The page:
We have to look no further than the broad impact of conspiracy theories and the distrust of expertise to understand how a lack of focus on discernment has become harmful. Ignatius is not talking about media literacy or understanding science, but about discerning whether a message is from God or a spirit/satan. By this, Ignatius did not mean only literal demonic attack, although he did include that. More broadly, for our purposes, when he talks about discernment of the spirits, he would include temptation, our psychological inclinations and sin, and the more rudimentary character issues that come up regularly in our daily interactions, as well as direct guidance from the Holy Spirit and temptations from Satan.
There are some books and teachings in the Evangelical world that talk about discernment. Hannah Anderson’s All That Is Good is one of the better ones I have read, and I would probably start there if you want a good introduction to Evangelical discernment. But two of the weaknesses of most Evangelical discernment teaching has, is that it tends to rely on utilitarian decision-making too strongly (if it works, it is probably of God or at least a good idea) and that it is too focused on individual discernment. Thomas Green’s book Weeds Among the Wheat presents discernment as something that should never be undertaken alone. Green teaches spiritual directors how to teach discernment, but that assumption that discernment should be undertaken in the context of a relationship is an assumption that we need to cultivate intentionally. Too often, we do not talk to others about our decision-making because we do not want to hear others’ input. That reluctance is the first sign of a potential problem.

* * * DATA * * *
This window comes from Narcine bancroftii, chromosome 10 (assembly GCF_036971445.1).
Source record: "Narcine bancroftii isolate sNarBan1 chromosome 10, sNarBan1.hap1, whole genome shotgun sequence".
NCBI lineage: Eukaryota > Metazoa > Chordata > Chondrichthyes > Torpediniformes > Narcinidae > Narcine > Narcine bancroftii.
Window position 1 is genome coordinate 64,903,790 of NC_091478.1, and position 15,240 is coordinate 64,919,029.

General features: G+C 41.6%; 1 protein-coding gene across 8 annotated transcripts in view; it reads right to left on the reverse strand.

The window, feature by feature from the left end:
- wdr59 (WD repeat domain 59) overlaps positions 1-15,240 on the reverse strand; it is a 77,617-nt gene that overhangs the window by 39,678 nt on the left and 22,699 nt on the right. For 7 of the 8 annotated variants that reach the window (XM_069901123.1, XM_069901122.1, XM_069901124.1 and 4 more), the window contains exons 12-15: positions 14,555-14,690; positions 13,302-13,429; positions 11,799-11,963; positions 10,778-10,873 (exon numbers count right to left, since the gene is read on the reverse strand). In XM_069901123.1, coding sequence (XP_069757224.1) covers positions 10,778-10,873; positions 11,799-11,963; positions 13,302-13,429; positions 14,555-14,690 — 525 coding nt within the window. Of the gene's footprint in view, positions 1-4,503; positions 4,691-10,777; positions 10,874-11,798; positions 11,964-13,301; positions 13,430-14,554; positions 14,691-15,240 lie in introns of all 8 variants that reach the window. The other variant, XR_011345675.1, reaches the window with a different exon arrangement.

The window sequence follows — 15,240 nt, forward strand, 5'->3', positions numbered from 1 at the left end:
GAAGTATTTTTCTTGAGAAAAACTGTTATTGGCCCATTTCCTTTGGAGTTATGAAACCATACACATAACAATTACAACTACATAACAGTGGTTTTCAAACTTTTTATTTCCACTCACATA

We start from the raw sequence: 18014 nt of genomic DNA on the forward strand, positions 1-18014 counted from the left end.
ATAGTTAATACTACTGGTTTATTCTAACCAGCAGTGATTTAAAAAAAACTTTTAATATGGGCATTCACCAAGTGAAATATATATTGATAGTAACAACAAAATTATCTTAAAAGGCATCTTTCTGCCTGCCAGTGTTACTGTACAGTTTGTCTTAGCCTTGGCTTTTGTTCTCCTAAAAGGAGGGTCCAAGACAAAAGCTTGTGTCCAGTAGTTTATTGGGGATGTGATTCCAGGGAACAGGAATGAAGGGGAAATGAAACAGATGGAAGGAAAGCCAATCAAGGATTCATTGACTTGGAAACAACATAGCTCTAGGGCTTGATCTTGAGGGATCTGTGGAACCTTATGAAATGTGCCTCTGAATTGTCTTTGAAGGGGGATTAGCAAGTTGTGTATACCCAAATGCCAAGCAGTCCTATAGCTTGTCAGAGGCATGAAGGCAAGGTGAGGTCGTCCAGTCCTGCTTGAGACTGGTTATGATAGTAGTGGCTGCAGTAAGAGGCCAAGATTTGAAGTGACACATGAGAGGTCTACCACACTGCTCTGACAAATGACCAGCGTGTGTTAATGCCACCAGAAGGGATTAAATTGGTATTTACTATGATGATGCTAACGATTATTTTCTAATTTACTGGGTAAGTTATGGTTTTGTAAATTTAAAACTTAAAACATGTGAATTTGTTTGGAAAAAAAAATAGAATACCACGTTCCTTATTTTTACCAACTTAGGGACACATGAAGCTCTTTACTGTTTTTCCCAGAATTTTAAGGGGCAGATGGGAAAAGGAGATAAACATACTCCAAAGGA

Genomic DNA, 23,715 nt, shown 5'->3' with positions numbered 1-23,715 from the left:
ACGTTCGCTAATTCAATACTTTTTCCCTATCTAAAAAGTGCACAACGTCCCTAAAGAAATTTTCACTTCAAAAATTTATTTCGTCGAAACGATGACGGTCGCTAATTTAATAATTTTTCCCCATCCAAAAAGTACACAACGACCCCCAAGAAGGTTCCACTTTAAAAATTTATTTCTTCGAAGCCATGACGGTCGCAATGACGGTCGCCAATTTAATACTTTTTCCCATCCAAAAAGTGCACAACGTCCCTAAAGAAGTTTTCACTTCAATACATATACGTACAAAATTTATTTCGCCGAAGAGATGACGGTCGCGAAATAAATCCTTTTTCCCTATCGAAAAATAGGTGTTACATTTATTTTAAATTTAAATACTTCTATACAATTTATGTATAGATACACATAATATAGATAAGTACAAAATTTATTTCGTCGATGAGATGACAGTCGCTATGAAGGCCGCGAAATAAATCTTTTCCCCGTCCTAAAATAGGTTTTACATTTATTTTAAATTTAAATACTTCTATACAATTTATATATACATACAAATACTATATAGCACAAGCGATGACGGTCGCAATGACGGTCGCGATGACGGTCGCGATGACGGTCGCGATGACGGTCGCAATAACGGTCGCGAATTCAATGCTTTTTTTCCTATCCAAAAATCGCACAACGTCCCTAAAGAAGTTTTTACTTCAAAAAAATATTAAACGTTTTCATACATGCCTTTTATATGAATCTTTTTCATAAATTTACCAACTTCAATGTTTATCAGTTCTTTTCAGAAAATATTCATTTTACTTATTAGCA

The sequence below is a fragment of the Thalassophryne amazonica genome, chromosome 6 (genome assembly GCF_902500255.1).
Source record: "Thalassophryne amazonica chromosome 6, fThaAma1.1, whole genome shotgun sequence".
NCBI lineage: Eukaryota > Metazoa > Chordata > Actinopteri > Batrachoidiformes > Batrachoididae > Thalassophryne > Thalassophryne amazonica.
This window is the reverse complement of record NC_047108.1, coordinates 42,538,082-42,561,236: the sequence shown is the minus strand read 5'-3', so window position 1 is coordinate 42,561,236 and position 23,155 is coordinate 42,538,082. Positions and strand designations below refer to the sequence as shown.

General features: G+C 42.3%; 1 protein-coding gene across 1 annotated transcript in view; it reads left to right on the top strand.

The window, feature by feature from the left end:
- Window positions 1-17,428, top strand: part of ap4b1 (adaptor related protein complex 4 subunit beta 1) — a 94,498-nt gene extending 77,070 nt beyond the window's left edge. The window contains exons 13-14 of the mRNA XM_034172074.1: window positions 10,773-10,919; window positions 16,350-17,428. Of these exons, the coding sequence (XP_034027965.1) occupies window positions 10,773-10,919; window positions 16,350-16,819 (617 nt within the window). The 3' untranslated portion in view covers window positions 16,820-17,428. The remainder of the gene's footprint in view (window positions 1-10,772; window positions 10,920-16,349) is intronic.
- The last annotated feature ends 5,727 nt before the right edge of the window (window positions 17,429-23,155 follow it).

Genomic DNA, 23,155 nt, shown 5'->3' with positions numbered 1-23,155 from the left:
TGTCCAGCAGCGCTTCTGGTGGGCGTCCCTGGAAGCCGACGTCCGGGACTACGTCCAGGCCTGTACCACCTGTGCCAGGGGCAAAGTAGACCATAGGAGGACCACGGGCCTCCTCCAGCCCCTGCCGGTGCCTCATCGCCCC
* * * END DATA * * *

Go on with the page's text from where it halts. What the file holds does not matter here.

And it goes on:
Recently, I was talking to a friend who had made a significant life decision. It was a big deal, both professionally and personally. He and his wife gathered together a group of about ten people. Including their bosses, several that the decision would impact, several outside of the impact of the decision, and hired someone who had convened groups like this before as a facilitator. They met a couple of times, were very open about the process and issues to everyone in the group, and took the group’s comments and advice seriously. It wasn’t that the group made the decision, but there was an openness to the group that the decision needed to be made and a clear openness to seeking God’s will. At the end of the process, the group sensed a clear direction. And there was significant buy-in by my friends and the whole group that participated in the process. Because my friends are in the senior leadership of a Christian ministry, they will also try to encourage this type of collaborative discernment in many other situations. Because it went so well in this case, it does not mean it will go equally in all cases. But in a culture that is so oriented toward individual decision-making, I think this type of intentional cooperative work can help push back against some of the negative individualistic aspects of our culture and communicate our trust in both God and the church community around us.
As I hope I have communicated, I am not sure that Ignatius’ rules are the best path forward in teaching Evangelical discernment, but they are one path. Because they are one of the most well-known teachings around discernment in the Christian world, I think it is worth gaining some familiarity with them if you try to teach or learn about discernment.